By Hooman Noorchashm

and Amy J. Reed

On Nov. 24, the Food and Drug Administration attached its highest-level warning to a set of devices known as "power morcellators." This decision was the result of a yearlong battle to protect women at risk of having their aggressive cancers exacerbated by the gynecological practice of morcellation. The campaign was prompted by overwhelming evidence that nearly one in 300 to 500 women are at deadly risk from morcellation.

The FDA's failure to recall the morcellators shows a double standard when it comes to medical devices compared with prescription drugs and food products. If a drug or food product is demonstrated to cause a deadly hazard to one in 300 to 500 patients or consumers, the FDA does not hesitate to strictly regulate it. The difference for medical devices is a dangerous piece of federal legislation known as 510(k). In 2011, the Institute of Medicine warned in testimony to the U.S. Senate Committee on Health, Education, Labor, and Pensions, which includes Bob Casey (D., Pa.), that 510(k) does not mandate effective premarket safety testing of devices and does not provide a strong and enforceable postmarket surveillance mechanism. As a result, dangerous or deadly devices can go undetected.

Compounding the problem, the primary goal of the FDA's Center for Devices and Radiological Health is "to bring lifesaving devices to market efficiently." Patient safety is secondary. In essence, the center is more aligned with industry interests than with those of individuals. The end result is the "power morcellator" disaster, yet lawmakers have failed to heed the Institute of Medicine's warnings and offer legislation to protect patients.

And despite the FDA warning, it seems open to letting the gynecological industry save morcellation by testing "containment devices" for use with the practice. This is very disturbing. Presumably these containment devices would be safety-tested on women; the FDA can't be suggesting that they be approved through the streamlined 510(k) process. But could this be ethical? Are gynecologists going to subject women with known cancers to morcellation in containment bags? That would not be ethical. Or would they experiment on large cohorts of women and accept that one in 500 may have their cancers worsened in the clinical trial? Is that ethical?

The bottom line is that the gynecological industry would need to prove that cancers are not spread when these containment devices are used. But the very fact that this deadly complication is possible ethically rules out doing such trials. Any medical center ethics committee would see this ethical flaw.

The gynecological community's response to the FDA advisory is incomprehensible. The American Association of Gynecological Laparoscopists and the American College of Obstetrics and Gynecology continue to endorse morcellation as a safe and effective practice. They are in denial of the fact that the many lives lost did not have to be and that there was any reckless activity in play.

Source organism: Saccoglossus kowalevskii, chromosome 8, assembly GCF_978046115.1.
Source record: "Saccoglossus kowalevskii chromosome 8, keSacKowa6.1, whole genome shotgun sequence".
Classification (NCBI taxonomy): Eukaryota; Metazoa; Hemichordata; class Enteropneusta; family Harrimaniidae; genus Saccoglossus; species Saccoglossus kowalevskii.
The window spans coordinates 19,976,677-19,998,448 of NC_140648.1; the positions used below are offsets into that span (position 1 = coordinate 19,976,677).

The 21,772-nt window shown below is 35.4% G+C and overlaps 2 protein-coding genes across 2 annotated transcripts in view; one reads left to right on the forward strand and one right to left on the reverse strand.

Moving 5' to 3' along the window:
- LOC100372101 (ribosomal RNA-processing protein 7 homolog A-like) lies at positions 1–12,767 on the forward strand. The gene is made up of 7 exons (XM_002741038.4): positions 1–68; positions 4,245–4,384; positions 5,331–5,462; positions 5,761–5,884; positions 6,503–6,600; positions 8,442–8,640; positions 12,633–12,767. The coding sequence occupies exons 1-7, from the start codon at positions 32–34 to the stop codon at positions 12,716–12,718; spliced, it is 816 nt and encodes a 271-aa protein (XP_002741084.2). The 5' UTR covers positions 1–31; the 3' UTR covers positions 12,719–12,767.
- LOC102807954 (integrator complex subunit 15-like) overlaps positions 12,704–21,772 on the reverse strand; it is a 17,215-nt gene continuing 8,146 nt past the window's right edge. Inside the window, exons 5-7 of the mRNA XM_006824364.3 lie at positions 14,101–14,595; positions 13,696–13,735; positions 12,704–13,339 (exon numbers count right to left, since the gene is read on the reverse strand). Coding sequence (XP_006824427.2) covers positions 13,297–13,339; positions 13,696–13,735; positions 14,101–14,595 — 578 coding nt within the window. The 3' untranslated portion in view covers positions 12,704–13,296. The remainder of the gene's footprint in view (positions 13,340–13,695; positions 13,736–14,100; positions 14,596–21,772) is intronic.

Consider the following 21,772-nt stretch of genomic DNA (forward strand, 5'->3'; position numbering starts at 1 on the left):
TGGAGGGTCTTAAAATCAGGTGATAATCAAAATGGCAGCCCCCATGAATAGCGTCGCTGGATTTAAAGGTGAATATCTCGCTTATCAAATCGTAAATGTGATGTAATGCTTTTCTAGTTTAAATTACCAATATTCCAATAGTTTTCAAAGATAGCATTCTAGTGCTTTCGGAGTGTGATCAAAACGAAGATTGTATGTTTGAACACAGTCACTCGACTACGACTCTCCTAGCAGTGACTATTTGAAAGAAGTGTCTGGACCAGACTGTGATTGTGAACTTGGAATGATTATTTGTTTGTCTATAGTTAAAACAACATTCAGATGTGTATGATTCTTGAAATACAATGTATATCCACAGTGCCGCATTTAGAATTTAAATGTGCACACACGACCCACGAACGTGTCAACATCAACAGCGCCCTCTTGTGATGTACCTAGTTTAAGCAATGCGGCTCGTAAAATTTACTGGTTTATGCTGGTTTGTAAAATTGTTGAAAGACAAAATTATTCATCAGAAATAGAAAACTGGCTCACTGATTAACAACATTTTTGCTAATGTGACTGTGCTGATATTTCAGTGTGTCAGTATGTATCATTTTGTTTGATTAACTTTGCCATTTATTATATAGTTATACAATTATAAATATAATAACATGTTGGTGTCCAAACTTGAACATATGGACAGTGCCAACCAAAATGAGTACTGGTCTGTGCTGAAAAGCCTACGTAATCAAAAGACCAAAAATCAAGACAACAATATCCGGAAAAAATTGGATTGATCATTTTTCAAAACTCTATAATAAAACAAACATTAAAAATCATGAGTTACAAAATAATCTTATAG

The reason for this resistance to change is threefold.

First, gynecological surgeons believe the risk to patients is justified because the percentage of women in harm's way is considered small.

Second, gynecological surgeons believe that mincing up tissues with cancerous potential is a safe practice. No other surgical specialty accepts this assumption. The gynecological surgeons also believe that open operations in an elective setting have a higher mortality risk than the one-in-300-to-500 risk of spreading a deadly cancer. We believe this is a function of inadequate training in general surgical principles, as gynecological surgeons spend no time training with general surgeons during their residency period.

Third, as physicians we seem to be cultured in the art of dehumanizing our errors and complications by attaching statistics to them instead of human faces. This defense mechanism quite effectively protects our professional egos but is a serious cultural failure in our profession. Why else would the physicians' groups not accept that the many deaths caused by morcellation have been unjust, unwarranted, and avoidable?

The FDA advisory on power morcellators will likely lead to a significant change in how gynecologists practice - as it should given all the women and families who have been irreversibly devastated by this practice for more than two decades.

In this country, we do not tolerate bad medicine. And we certainly cannot accept placing a minority subset of lives at risk for the benefit of the majority.

Let's hope that Congress will use the FDA's failure to effectively regulate power morcellators to act decisively and bring safety to our medical-device industry and health-care system. Inaction is not an option anymore.

Hooman Noorchashm is a cardiothoracic surgeon (noorchashm@gmail.com) and Amy J. Reed is an anesthesiologist and surgical intensivist (arreedam@gmail.com), both in the Philadelphia area.